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Rift Valley Institute

Making local knowledge work

South Sudanese labour: refill the ‘kambo’

By Magdi El Gazouli

Sudan’s major grain producers, the landowners of Gedaref, complained bitterly to the press this week of an acute shortage of labour and warned of yet another failed agricultural season. The local farmers’ union in the state reportedly lobbied the central government to sanction the employment of Ethiopian guest workers in order to save the season without much success. In Gezira and North Darfur the state authorities seconded school children on vacation for service in the fields, a desperate measure that fell short of demand. …

There are two immediate reasons for the shortage in labour this season. The first, said the Secretary General of the Gedaref Farmers’ Union Abd al-Majid Ali al-Tom, is the loss of South Sudanese labour as a consequence of secession. The South Sudanese in (north) Sudan, congruent with a long history of exploitation extending back to the time when slavery constituted the dominant relation of production in Sudanese agriculture, provided a large chunk of the ultra-cheap labour force on which the profitability of agricultural production in Sudan’s technology-poor and labour-intensive fields relied. …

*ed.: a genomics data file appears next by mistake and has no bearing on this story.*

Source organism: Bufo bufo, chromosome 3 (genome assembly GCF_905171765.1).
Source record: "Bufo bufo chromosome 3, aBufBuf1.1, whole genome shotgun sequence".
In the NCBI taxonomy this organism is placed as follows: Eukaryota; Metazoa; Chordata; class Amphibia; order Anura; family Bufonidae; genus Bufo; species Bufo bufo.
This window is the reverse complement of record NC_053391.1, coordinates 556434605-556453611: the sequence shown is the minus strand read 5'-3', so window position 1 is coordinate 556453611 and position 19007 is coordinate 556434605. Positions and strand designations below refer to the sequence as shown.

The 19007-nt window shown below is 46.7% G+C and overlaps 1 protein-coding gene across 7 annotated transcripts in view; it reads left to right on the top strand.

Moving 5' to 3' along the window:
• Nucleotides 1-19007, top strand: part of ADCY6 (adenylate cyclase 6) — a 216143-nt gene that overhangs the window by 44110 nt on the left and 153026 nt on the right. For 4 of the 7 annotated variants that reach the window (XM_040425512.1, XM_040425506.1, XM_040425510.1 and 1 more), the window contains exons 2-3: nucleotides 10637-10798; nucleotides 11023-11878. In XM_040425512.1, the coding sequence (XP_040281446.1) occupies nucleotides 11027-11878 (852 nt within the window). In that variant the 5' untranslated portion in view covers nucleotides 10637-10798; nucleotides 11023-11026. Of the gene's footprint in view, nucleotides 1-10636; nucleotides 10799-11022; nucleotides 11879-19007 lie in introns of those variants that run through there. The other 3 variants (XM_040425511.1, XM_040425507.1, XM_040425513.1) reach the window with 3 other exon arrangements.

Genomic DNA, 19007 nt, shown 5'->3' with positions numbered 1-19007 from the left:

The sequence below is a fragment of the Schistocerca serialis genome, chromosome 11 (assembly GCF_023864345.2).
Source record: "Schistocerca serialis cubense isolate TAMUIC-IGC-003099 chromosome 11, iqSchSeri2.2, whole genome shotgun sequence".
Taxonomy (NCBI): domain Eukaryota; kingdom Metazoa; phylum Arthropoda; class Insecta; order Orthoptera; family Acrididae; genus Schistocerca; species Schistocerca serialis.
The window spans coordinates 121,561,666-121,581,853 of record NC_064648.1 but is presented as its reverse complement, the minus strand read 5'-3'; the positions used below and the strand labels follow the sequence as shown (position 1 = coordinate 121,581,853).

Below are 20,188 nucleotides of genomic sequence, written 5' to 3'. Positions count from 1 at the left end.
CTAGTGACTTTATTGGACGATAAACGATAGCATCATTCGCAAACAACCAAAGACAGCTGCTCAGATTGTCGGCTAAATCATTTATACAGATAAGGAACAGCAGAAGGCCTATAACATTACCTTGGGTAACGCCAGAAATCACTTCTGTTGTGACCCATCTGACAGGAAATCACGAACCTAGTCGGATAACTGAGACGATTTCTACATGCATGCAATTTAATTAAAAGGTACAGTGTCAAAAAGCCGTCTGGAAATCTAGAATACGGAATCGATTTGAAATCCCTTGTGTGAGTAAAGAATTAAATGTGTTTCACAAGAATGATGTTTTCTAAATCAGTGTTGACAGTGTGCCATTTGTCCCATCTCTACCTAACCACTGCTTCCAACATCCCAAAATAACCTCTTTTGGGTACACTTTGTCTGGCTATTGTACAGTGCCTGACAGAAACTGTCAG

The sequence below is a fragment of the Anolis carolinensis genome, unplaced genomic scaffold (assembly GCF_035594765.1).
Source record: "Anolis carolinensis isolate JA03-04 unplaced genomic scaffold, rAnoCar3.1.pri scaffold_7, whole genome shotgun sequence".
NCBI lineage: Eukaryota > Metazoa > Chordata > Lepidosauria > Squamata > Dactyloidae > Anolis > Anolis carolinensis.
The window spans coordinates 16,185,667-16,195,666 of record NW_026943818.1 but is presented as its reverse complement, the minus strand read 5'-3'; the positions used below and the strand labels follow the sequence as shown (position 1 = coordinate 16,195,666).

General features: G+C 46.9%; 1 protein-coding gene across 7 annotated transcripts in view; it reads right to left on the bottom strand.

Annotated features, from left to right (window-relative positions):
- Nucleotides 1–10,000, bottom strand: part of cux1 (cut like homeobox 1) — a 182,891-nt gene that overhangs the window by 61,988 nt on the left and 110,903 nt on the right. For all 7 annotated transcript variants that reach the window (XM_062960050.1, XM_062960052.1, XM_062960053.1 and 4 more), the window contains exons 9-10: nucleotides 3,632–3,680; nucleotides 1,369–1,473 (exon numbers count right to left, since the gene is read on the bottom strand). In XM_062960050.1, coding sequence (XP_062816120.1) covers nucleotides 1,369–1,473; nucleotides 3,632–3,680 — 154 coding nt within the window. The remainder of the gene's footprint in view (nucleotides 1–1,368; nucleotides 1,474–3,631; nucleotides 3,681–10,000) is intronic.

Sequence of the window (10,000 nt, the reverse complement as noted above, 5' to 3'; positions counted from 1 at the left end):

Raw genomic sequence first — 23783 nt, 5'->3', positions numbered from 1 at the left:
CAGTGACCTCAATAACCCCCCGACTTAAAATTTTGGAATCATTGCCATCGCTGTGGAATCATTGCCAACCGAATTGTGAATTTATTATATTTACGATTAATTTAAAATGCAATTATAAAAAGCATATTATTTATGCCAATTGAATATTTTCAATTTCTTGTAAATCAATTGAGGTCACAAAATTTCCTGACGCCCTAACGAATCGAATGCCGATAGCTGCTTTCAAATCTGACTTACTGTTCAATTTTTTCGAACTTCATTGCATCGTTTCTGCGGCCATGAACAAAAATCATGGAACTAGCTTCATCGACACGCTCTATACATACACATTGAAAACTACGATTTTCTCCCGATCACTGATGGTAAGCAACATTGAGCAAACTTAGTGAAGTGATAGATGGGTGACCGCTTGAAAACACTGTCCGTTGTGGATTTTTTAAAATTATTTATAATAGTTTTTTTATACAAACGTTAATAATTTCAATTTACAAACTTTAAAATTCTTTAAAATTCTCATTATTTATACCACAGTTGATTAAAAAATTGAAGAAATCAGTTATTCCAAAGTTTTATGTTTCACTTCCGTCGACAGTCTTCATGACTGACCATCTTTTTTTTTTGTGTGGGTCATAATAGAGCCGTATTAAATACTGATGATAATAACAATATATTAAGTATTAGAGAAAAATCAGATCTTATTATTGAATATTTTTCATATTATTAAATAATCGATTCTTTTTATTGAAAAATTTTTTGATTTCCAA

A second reason for the dearth in agricultural labour this season is Sudan’s artisan ‘gold rush’. The Ministry of Mining reported this past month that the quest for gold kept an estimated five hundred thousand people busy spread over eighty locations around the country, many of whom are likely to be escapees from the penury of agricultural labour. With this background in mind, I suggest, it is possible to explain in part the willingness of the ‘rational’ NCP high priests to invite the South Sudanese back into the rump Sudan with the ‘four freedoms’ ensured, rephrased the freedom to sell their muscle power, conveniently this time around as ‘brothers’ with no citizens’ claims to burden the exchange.

The author is a fellow of the Rift Valley Institute. He publishes regular opinion articles and analyses at his blog Still Sudan.

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